ConfigurationBuilder builder = new ConfigurationBuilder();



Configuration configuration = builder.build();

AccessToken token = new AccessToken(




Twitter twitter =

new TwitterFactory(configuration)


Then, we consume the /search/tweets service through the Query object:

Query q = new Query(filter);




QueryResult r = twitter.search(q);

List<Status> tweets = r.getTweets();

Finally, we get a list of Status objects that can easily be serialized using the GSON library introduced earlier.

Rate limit

Twitter is a fantastic resource for data science, but it is far from a non-profit organization, and as such, they know how to value and price data. Without any special agreement, the search API is limited to a few days retrospective, a maximum of 180 queries per 15 minute window and 450 records per query. This limit can be confirmed on both the Twitter DEV website (https://dev.twitter.com/rest/public/rate-limits) and from the API itself using the RateLimitStatus class:

Map<String, RateLimitStatus> rls = twitter.getRateLimitStatus(“search”);



RateLimitStatusJSONImpl{remaining=179, limit=180,

resetTimeInSeconds=1482102697, secondsUntilReset=873}


Unsurprisingly, any queries on popular terms, such as #MAGA on November 9, 2016, hit this threshold. To avoid a rate limit exception, we have to page and throttle our download requests by keeping track of the maximum number of tweet IDs processed and monitor our status limit after each search request.

RateLimitStatus strl = rls.get(“/search/tweets”);

int totalTweets = 0;

long maxID = -1;

for (int i = 0; i < 400; i++) {

// throttling

if (strl.getRemaining() == 0)

Thread.sleep(strl.getSecondsUntilReset() * 1000L);

Query q = new Query(filter);




// paging

if (maxID != -1) q.setMaxId(maxID – 1);

QueryResult r = twitter.search(q);

for (Status s: r.getTweets()) {


if (maxID == -1 || s.getId() < maxID)

maxID = s.getId();



strl = r.getRateLimitStatus();


With around half a billion tweets a day, it will be optimistic, if not Naive, to gather all USrelated data. Instead, the simple ingest process detailed earlier should be used to intercept tweets matching specific queries only. Packaged as main class in an assembly jar, it can be executed as follows:

java -Dtwitter.properties=twitter.properties /

-jar trump-1.0.jar #maga 2016-11-08 2016-11-09 /


Here, the twitter.properties file contains your Twitter API keys:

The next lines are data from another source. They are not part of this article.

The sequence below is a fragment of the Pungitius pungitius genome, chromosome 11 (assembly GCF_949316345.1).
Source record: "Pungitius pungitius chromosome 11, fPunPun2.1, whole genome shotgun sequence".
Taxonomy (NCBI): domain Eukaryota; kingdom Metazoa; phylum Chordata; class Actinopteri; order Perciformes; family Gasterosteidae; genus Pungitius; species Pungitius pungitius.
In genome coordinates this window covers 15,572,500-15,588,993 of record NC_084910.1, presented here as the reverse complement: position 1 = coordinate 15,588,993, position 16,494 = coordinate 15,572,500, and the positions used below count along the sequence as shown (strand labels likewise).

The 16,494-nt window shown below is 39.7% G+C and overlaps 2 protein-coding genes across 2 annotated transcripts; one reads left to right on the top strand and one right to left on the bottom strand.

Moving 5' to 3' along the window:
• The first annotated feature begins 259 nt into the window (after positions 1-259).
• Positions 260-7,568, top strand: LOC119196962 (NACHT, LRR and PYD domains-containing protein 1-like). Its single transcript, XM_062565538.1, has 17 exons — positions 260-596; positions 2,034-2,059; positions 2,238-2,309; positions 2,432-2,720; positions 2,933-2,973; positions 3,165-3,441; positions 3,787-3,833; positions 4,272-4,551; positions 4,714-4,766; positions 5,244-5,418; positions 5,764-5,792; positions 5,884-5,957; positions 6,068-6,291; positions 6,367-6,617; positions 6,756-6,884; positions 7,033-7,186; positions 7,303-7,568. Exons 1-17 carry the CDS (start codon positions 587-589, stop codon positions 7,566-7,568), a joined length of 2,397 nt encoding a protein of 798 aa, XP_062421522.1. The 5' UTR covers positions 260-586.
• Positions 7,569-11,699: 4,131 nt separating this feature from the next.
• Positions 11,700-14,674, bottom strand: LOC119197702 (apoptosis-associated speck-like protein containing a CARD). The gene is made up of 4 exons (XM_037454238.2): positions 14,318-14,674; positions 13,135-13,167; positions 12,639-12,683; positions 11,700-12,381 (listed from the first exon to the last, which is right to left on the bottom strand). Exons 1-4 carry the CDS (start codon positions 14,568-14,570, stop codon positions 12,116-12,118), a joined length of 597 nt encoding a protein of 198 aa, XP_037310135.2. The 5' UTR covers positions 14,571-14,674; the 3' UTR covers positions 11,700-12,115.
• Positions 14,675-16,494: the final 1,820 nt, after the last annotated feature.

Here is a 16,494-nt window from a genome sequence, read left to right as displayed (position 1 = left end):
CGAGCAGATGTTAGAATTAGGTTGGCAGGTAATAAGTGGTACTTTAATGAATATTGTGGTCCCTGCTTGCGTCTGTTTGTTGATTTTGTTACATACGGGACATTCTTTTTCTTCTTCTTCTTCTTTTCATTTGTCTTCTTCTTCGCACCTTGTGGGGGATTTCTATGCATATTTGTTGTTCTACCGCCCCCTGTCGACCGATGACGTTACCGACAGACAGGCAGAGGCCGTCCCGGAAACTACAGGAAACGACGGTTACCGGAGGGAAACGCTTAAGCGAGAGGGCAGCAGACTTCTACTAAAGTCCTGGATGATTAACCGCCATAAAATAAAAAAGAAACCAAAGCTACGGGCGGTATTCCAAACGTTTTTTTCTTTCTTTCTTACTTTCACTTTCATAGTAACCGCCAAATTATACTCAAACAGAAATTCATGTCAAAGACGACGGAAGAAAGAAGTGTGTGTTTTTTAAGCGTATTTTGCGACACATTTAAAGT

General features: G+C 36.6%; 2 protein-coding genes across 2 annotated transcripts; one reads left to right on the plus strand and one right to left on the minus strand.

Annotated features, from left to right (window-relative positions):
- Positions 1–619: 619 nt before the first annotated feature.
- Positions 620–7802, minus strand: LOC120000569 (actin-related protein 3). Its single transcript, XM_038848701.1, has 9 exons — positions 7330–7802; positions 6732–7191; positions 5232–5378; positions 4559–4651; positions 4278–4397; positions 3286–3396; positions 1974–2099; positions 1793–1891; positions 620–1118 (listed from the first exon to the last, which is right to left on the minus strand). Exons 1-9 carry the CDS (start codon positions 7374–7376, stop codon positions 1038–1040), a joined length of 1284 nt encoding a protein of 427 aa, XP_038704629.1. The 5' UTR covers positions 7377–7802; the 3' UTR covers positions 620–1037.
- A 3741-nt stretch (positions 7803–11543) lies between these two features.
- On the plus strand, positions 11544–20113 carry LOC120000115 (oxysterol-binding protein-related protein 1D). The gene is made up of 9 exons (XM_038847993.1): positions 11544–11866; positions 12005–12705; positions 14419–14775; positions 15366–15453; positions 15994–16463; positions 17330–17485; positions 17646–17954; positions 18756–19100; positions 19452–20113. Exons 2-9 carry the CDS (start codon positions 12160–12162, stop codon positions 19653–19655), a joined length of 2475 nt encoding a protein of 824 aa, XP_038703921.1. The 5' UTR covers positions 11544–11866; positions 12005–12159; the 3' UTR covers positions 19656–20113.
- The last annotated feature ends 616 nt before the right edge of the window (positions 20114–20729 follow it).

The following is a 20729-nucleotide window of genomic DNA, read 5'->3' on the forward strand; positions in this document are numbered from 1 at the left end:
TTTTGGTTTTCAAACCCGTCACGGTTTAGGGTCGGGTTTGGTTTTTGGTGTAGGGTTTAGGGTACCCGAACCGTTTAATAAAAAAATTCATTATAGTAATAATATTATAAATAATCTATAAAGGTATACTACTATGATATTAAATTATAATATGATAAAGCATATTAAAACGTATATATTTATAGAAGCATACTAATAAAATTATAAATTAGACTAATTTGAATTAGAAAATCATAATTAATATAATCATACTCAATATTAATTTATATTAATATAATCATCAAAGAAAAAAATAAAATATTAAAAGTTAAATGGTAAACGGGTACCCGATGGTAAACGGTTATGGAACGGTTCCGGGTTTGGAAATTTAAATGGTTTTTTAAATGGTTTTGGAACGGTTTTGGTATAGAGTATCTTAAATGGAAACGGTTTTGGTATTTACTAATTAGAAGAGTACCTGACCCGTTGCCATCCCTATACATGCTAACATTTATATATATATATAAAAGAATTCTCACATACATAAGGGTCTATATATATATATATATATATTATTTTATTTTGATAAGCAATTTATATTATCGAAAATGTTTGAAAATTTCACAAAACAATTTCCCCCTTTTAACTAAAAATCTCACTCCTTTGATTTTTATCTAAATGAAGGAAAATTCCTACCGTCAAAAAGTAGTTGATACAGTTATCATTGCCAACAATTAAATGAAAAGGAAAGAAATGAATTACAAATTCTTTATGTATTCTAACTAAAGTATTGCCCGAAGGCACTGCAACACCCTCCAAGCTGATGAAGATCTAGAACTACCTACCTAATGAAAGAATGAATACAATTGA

twitter.token = XXXXXXXXXXXXXX

twitter.token.secret = XXXXXXXXXXXXXX

twitter.api.key = XXXXXXXXXXXXXX

twitter.api.secret = XXXXXXXXXXXXXX

Analysing sentiment

After 4 days of intense processing, we extracted around 10 million tweets;representing approximately 30 GB worth of JSON data.

Massaging Twitter data

One of the key reasons Twitter became so popular is that any message has to fit into a maximum of 140 characters. The drawback is also that every message has to fit into a maximum of 140 characters! Hence, the result is massive increase in the use of abbreviations, acronyms, slang words, emoticons, and hashtags. In this case, the main emotion may no longer come from the text itself, but rather from the emoticons used (http://dl.acm.org/citation.cfm?id=1628969), though some studies showed that the emoticons may sometimes lead to inadequate predictions in sentiments (https://arxiv.org/pdf/1511.02556.pdf). Emojis are even broader than emoticons as they include pictures of animals, transportation, business icons, and so on. Also, while emoticons can easily be retrieved through simple regular expressions, emojis are usually encoded in Unicode and are more difficult to extract without a dedicated library.






The Emoji4J library is easy to use (although computationally expensive) and given some text with emojis/emoticons, we can either codify – replace Unicode values with actual code names or clean – simply remove any emojis.

Sentiment Analysis in Twitter

So firstly, let’s clean our text from any junk (special characters, emojis, accents, URLs, and so on) to access plain English content:

import emoji4j.EmojiUtils

def clean = {

var text = tweet.toLowerCase()

text = text.replaceAll(“https?://S+”, “”)

text = StringUtils.stripAccents(text)




.replaceAll(“rts+”, “”)

.replaceAll(“@[wd-_]+”, “”)

.replaceAll(“[^w#[]:’.!?,]+”, ” “)

.replaceAll(“s+([:’.!?,])1”, “$1”)

.replaceAll(“[st]+”, ” “)

.replaceAll(“[rn]+”, “. “)

.replaceAll(“(w)1{2,}”, “$1$1”) // avoid looooool

.replaceAll(“#W”, “”)

.replaceAll(“[#’:,;.]$”, “”)



Let’s also codify and extract all emojis and emoticons and keep them aside as a list:

val eR = “(:w+:)”.r

def emojis = {

var text = tweet.toLowerCase()

text = text.replaceAll(“https?://S+”, “”)



.filter { emoji =>


}.map(_.replaceAll(“W”, “”))